Peru has among the lowest levels of immigration recorded in the Americas relative to its population, with only 1,500 permanent immigrants arriving in 2012, and less than half this number of temporary immigrants. However, the observed change in the foreign-born population over the past decade is much larger than the number of recorded new immigrants, which suggests that official statistics may be missing some entries. These could include irregular immigrants but also Peruvian nationals born abroad who returned to Peru and whose entries are not recorded in the immigration numbers.
In 2013, the foreign-born population stood at 0.3 percent of the total resident population, a very low level indeed.
With respect to emigration, some 130,000 Peruvians, both permanent and temporary, were recorded as immigrants in 2012 in the OECD zone or in other countries of the Americas. This statistic represents essentially the same level as in 2009, following a decline to about 120,000 per year in the intervening years. Almost two thirds of this migration was to Argentina and Chile and an additional sixth to the United States. Migration to Argentina and Chile has greatly increased since 2009, as movements to the United States and Spain have declined. Note that these statistics do not normally include tourists or business visitors, transport crew-members or diplomatic personnel, nor do they cover persons whose entry in destination countries was irregular or who overstayed their visas.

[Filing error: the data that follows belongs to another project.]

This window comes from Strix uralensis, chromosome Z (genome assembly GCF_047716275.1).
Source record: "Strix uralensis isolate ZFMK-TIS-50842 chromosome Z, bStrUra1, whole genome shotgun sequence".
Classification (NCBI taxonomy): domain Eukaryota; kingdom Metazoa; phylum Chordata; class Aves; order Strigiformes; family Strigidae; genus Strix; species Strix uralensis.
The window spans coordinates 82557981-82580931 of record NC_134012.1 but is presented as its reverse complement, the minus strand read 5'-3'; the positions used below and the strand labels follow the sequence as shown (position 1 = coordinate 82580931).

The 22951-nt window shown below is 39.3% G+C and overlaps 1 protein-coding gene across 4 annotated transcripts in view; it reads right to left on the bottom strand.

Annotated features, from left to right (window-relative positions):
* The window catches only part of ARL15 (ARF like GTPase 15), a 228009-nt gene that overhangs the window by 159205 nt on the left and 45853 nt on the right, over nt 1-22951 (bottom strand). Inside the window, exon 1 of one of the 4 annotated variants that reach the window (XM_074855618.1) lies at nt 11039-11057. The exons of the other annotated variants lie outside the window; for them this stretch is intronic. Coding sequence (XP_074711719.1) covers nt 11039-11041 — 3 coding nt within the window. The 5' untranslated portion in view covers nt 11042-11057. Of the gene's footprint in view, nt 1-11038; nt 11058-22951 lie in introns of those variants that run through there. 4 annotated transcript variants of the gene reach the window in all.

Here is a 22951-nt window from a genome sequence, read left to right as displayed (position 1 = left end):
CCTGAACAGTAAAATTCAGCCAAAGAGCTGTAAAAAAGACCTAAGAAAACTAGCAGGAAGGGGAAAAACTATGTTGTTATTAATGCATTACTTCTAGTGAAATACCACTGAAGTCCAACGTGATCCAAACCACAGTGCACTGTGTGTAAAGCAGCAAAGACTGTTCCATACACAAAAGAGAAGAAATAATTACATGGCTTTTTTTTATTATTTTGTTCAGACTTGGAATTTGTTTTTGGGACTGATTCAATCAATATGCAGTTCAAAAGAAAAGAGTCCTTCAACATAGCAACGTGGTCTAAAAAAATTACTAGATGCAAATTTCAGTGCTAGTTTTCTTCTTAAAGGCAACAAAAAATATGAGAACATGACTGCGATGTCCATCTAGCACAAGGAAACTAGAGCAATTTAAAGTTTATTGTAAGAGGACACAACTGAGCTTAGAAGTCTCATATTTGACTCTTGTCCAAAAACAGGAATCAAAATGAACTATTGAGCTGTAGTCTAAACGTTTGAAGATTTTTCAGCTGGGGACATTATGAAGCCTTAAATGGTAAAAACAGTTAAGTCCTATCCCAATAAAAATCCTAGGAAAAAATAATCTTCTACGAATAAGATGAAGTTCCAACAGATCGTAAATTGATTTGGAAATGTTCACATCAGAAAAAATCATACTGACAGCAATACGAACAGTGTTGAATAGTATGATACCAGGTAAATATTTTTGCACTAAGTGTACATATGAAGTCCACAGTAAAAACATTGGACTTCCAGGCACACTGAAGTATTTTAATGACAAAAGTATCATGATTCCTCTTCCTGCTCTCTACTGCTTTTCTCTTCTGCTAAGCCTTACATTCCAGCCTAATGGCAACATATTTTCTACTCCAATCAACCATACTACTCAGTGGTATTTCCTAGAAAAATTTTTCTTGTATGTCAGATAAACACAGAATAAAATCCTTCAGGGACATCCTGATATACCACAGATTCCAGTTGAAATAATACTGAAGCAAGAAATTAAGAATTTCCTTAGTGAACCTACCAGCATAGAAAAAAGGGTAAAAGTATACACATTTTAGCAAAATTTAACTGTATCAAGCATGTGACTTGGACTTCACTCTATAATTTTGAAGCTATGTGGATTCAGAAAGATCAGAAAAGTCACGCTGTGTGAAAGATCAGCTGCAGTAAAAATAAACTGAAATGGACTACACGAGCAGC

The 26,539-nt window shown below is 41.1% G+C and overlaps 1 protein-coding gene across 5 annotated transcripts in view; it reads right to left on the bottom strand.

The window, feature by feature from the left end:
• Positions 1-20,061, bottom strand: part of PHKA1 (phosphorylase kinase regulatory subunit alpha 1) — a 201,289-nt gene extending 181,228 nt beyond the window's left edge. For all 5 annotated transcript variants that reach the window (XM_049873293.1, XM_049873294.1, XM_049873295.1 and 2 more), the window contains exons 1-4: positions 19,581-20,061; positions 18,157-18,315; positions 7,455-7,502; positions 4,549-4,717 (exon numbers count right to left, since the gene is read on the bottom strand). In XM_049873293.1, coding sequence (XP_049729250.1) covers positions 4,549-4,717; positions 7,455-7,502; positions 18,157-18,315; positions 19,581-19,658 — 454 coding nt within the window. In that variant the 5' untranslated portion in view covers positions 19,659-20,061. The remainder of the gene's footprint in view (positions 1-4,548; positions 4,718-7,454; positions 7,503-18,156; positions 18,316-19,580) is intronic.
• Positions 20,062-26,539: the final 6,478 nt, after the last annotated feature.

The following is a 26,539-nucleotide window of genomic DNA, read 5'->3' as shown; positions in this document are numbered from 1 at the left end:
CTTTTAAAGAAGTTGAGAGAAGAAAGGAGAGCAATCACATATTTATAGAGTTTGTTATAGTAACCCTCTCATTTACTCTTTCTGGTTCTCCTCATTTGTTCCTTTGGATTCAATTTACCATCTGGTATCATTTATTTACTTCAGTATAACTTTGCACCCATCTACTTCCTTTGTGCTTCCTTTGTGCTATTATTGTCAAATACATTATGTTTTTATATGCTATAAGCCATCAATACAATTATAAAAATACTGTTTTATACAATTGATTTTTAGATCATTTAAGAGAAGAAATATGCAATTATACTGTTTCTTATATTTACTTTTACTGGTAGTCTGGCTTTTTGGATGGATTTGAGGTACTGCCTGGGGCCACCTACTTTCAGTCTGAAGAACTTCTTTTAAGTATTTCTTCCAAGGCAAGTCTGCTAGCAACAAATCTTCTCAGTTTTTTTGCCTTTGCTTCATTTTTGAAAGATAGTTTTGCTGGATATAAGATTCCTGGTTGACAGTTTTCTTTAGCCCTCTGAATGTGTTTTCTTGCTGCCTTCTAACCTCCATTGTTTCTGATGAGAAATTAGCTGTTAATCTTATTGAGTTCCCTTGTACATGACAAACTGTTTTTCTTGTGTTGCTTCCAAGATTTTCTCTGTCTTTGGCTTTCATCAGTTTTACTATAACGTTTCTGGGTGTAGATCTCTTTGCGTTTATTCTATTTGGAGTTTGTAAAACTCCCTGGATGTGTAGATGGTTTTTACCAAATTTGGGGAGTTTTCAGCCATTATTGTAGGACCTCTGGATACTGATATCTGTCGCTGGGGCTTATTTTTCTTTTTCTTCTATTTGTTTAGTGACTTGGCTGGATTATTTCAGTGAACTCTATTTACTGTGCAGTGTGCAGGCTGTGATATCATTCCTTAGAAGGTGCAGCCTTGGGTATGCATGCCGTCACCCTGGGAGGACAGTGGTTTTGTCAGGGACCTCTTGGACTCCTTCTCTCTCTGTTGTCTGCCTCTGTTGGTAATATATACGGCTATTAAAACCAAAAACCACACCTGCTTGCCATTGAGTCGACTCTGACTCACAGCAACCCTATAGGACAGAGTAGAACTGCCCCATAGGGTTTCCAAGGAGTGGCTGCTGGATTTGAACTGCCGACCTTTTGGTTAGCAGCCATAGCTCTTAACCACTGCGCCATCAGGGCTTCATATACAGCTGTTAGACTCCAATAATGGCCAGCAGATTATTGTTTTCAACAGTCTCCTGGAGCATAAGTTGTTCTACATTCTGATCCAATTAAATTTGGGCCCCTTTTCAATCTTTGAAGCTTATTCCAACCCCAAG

Labor market outcomes of Peruvian emigrants in Europe and the United States were largely stable overall from 2010-2011 to 2012-2013, but largely as a result of offsetting movements among men and women. While both the employment and unemployment rates of Peruvian men improved, those of women took a turn for the worse, unemployment increasing by almost 3 points and employment declining by 4 points.
In 2013, Peru was home to 440 asylum seekers, an increase of 17% relative to asylum requests in 2012. Colombia, Cuba and the Dominican Republic were the most important countries of origin. In addition, for the same year (2012), 1,162 refugees resided in the country.
In 2013, remittances increased to 2.7 billion dollars, second only to Colombia among recipients of remittances in South America. The United States (34.5%), Spain (12.4%), Japan (8.9%) and Italy (7.8%) were the most important remitting countries, followed by Chile (7.5%) and Argentina (5.2%).
In recent years, the Peruvian State has promoted policies, such as the Law of Return (“Ley del Retorno”), aimed at assisting Peruvian migrants who return to the country. The objective of the Law of Return, or Law of Economic and Social Reintegration of the Returning Migrant (Law number 30001), is to facilitate the economic and social reintegration of returning Peruvians through diverse programs. Among them are (1) the National Employment Services, which aim to link people seeking employment with companies that require personnel through job placement services, counselling for job search, information regarding the labor market and occupational guidance; (2) Go Peru (“Vamos Perú”), a programme that to improve the employability of unemployed or workers at risk; and (3) Micro, Small and Medium Enterprises (REMYPE) seeks to foster the creation of small or micro companies through a promotional tax regime.